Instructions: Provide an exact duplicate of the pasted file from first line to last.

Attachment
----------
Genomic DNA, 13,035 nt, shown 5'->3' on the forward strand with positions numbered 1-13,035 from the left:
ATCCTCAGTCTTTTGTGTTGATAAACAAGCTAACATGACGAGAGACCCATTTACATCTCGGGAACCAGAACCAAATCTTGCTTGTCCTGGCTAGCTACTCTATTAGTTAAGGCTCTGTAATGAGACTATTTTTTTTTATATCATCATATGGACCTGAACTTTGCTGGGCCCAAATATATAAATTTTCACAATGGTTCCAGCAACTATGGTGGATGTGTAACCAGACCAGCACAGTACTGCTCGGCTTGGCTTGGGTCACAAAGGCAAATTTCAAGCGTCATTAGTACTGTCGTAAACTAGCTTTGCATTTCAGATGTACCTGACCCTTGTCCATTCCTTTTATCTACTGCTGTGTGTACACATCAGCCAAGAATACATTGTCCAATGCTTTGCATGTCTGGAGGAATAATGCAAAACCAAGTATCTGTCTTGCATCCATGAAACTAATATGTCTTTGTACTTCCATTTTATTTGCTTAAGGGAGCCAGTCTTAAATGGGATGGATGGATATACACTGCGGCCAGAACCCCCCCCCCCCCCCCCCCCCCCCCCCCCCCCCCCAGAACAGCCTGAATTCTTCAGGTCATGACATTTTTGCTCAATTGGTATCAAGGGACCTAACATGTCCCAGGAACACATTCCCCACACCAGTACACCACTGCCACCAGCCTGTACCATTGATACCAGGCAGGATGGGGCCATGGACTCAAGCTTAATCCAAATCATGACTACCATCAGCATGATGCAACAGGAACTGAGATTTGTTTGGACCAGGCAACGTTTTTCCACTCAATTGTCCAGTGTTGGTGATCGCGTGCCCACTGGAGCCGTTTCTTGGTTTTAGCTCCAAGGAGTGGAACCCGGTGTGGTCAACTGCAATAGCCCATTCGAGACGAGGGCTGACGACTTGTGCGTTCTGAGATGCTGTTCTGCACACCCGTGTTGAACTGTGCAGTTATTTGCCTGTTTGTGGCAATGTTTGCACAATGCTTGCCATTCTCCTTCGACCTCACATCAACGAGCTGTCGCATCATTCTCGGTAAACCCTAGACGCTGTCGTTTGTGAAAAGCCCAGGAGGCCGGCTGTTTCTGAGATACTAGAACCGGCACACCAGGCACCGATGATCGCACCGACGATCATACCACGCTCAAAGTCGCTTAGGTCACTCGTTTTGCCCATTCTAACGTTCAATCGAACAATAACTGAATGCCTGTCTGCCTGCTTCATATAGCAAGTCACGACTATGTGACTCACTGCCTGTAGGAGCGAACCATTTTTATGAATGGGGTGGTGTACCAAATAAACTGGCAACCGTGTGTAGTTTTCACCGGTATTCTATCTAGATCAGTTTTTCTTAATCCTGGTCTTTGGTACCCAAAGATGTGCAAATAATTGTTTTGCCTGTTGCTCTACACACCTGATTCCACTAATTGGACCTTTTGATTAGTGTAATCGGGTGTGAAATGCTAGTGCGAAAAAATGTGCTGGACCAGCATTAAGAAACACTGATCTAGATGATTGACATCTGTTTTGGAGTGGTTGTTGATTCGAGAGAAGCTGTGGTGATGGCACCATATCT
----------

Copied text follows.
Genomic DNA, 13,035 nt, shown 5'->3' on the forward strand with positions numbered 1-13,035 from the left:
ATCCTCAGTCTTTTGTGTTGATAAACAAGCTAACATGACGAGAGACCCATTTACATCTCGGGAACCAGAACCAAATCTTGCTTGTCCTGGCTAGCTACTCTATTAGTTAAGGCTCTGTAATGAGACTATTTTTTTTTATATCATCATATGGACCTGAACTTTGCTGGGCCCAAATATATAAATTTTCACAATGGTTCCAGCAACTATGGTGGATGTGTAACCAGACCAGCACAGTACTGCTCGGCTTGGCTTGGGTCACAAAGGCAAATTTCAAGCGTCATTAGTACTGTCGTAAACTAGCTTTGCATTTCAGATGTACCTGACCCTTGTCCATTCCTTTTATCTACTGCTGTGTGTACACATCAGCCAAGAATACATTGTCCAATGCTTTGCATGTCTGGAGGAATAATGCAAAACCAAGTATCTGTCTTGCATCCATGAAACTAATATGTCTTTGTACTTCCATTTTATTTGCTTAAGGGAGCCAGTCTTAAATGGGATGGATGGATATACACTGCGGCCAGAACCCCCCCCCCCCCCCCCCCCCCCCCCCCCCCCCCCAGAACAGCCTGAATTCTTCAGGTCATGACATTTTTGCTCAATTGGTATCAAGGGACCTAACATGTCCCAGGAACACATTCCCCACACCAGTACACCACTGCCACCAGCCTGTACCATTGATACCAGGCAGGATGGGGCCATGGACTCAAGCTTAATCCAAATCATGACTACCATCAGCATGATGCAACAGGAACTGAGATTTGTTTGGACCAGGCAACGTTTTTCCACTCAATTGTCCAGTGTTGGTGATCGCGTGCCCACTGGAGCCGTTTCTTGGTTTTAGCTCCAAGGAGTGGAACCCGGTGTGGTCAACTGCAATAGCCCATTCGAGACGAGGGCTGACGACTTGTGCGTTCTGAGATGCTGTTCTGCACACCCGTGTTGAACTGTGCAGTTATTTGCCTGTTTGTGGCAATGTTTGCACAATGCTTGCCATTCTCCTTCGACCTCACATCAACGAGCTGTCGCATCATTCTCGGTAAACCCTAGACGCTGTCGTTTGTGAAAAGCCCAGGAGGCCGGCTGTTTCTGAGATACTAGAACCGGCACACCAGGCACCGATGATCGCACCGACGATCATACCACGCTCAAAGTCGCTTAGGTCACTCGTTTTGCCCATTCTAACGTTCAATCGAACAATAACTGAATGCCTGTCTGCCTGCTTCATATAGCAAGTCACGACTATGTGACTCACTGCCTGTAGGAGCGAACCATTTTTATGAATGGGGTGGTGTACCAAATAAACTGGCAACCGTGTGTAGTTTTCACCGGTATTCTATCTAGATCAGTTTTTCTTAATCCTGGTCTTTGGTACCCAAAGATGTGCAAATAATTGTTTTGCCTGTTGCTCTACACACCTGATTCCACTAATTGGACCTTTTGATTAGTGTAATCGGGTGTGAAATGCTAGTGCGAAAAAATGTGCTGGACCAGCATTAAGAAACACTGATCTAGATGATTGACATCTGTTTTGGAGTGGTTGTTGATTCGAGAGAAGCTGTGGTGATGGCACCATATCT